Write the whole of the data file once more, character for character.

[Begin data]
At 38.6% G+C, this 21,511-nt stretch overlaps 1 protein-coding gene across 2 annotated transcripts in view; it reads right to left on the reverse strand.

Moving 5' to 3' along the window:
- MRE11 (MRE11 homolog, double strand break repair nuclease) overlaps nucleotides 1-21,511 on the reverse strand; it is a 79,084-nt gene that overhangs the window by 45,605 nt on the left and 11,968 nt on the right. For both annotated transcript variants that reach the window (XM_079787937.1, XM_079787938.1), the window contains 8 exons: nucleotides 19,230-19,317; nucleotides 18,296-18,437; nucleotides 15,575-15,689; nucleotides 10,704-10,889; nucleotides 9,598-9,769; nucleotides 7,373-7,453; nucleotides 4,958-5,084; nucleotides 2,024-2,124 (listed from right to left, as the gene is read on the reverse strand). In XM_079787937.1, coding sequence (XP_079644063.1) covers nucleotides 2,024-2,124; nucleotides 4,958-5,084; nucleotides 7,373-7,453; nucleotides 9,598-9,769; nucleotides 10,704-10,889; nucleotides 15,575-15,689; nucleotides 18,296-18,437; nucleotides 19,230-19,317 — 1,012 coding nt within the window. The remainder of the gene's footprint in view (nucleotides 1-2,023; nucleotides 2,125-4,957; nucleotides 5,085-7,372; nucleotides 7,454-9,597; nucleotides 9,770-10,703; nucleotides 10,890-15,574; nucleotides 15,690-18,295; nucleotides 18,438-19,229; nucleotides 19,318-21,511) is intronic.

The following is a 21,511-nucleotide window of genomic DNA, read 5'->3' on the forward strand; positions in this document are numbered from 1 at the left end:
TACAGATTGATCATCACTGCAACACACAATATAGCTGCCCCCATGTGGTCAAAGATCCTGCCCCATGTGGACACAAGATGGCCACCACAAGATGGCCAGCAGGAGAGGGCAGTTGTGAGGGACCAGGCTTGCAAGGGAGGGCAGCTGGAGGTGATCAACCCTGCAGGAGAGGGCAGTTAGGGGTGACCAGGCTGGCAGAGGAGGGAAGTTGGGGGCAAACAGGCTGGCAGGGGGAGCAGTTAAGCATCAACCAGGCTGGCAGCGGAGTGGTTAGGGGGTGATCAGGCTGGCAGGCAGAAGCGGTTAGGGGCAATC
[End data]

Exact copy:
At 38.6% G+C, this 21,511-nt stretch overlaps 1 protein-coding gene across 2 annotated transcripts in view; it reads right to left on the reverse strand.

Moving 5' to 3' along the window:
- MRE11 (MRE11 homolog, double strand break repair nuclease) overlaps nucleotides 1-21,511 on the reverse strand; it is a 79,084-nt gene that overhangs the window by 45,605 nt on the left and 11,968 nt on the right. For both annotated transcript variants that reach the window (XM_079787937.1, XM_079787938.1), the window contains 8 exons: nucleotides 19,230-19,317; nucleotides 18,296-18,437; nucleotides 15,575-15,689; nucleotides 10,704-10,889; nucleotides 9,598-9,769; nucleotides 7,373-7,453; nucleotides 4,958-5,084; nucleotides 2,024-2,124 (listed from right to left, as the gene is read on the reverse strand). In XM_079787937.1, coding sequence (XP_079644063.1) covers nucleotides 2,024-2,124; nucleotides 4,958-5,084; nucleotides 7,373-7,453; nucleotides 9,598-9,769; nucleotides 10,704-10,889; nucleotides 15,575-15,689; nucleotides 18,296-18,437; nucleotides 19,230-19,317 — 1,012 coding nt within the window. The remainder of the gene's footprint in view (nucleotides 1-2,023; nucleotides 2,125-4,957; nucleotides 5,085-7,372; nucleotides 7,454-9,597; nucleotides 9,770-10,703; nucleotides 10,890-15,574; nucleotides 15,690-18,295; nucleotides 18,438-19,229; nucleotides 19,318-21,511) is intronic.

The following is a 21,511-nucleotide window of genomic DNA, read 5'->3' on the forward strand; positions in this document are numbered from 1 at the left end:
TACAGATTGATCATCACTGCAACACACAATATAGCTGCCCCCATGTGGTCAAAGATCCTGCCCCATGTGGACACAAGATGGCCACCACAAGATGGCCAGCAGGAGAGGGCAGTTGTGAGGGACCAGGCTTGCAAGGGAGGGCAGCTGGAGGTGATCAACCCTGCAGGAGAGGGCAGTTAGGGGTGACCAGGCTGGCAGAGGAGGGAAGTTGGGGGCAAACAGGCTGGCAGGGGGAGCAGTTAAGCATCAACCAGGCTGGCAGCGGAGTGGTTAGGGGGTGATCAGGCTGGCAGGCAGAAGCGGTTAGGGGCAATC